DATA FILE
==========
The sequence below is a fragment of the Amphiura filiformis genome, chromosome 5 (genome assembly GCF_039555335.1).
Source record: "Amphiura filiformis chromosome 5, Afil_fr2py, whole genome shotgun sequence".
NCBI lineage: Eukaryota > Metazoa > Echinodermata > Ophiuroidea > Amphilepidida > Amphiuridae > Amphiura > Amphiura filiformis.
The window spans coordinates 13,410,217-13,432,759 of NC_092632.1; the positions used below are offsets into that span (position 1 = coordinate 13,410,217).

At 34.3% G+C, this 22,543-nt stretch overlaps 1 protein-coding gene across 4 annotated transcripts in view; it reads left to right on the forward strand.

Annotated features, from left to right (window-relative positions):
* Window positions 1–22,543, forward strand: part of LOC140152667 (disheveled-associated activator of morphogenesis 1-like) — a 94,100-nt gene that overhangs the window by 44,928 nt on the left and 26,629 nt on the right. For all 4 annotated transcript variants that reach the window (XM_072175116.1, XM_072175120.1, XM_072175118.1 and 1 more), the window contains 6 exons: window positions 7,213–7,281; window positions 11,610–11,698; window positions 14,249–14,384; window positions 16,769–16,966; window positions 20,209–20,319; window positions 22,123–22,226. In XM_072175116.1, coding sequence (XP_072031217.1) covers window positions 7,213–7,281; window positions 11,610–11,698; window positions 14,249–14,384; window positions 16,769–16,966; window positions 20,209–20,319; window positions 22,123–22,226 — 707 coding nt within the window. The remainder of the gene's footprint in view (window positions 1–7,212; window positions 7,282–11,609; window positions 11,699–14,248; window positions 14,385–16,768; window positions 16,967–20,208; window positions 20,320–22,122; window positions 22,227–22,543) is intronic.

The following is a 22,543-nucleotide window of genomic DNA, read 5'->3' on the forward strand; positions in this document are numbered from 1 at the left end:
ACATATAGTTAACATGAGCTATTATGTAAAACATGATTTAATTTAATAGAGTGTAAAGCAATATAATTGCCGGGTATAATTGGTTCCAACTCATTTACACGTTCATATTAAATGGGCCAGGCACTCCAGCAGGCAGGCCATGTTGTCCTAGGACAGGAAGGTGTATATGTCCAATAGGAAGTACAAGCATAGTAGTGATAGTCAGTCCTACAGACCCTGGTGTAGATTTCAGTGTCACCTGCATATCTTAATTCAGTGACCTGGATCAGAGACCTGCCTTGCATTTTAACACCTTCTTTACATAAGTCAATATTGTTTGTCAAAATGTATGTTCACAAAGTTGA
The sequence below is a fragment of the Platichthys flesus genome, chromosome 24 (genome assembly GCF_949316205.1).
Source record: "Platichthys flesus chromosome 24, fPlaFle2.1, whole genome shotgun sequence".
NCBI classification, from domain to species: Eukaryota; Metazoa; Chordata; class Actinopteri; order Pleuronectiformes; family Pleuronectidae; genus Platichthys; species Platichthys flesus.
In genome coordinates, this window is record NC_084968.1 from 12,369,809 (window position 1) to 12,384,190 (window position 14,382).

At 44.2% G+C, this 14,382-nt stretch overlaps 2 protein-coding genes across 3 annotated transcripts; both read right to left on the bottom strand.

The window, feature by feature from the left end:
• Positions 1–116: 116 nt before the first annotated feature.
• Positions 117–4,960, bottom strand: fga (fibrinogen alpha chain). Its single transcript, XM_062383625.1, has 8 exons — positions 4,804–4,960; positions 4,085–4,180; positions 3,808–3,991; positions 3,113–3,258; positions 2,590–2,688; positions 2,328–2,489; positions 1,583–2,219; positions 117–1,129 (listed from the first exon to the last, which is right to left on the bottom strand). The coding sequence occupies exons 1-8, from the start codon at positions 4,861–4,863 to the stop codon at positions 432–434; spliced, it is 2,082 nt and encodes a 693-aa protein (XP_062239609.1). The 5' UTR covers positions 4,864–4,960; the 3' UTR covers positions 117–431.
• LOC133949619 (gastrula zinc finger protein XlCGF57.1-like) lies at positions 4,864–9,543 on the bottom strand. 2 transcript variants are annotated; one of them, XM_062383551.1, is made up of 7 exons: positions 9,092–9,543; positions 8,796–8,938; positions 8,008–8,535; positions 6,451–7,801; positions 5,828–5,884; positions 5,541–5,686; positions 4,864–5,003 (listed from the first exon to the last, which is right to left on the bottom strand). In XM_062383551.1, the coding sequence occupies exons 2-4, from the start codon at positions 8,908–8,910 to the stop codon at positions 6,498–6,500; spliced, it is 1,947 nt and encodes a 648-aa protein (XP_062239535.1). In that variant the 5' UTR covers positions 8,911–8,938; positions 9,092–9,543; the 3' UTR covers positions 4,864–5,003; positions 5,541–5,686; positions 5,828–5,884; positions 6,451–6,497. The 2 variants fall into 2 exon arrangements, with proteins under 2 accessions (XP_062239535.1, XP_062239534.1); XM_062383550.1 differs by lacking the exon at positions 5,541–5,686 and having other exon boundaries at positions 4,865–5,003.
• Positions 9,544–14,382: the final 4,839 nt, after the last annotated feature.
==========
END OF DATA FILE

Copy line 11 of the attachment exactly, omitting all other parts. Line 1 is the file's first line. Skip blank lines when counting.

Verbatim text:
Source record: "Platichthys flesus chromosome 24, fPlaFle2.1, whole genome shotgun sequence".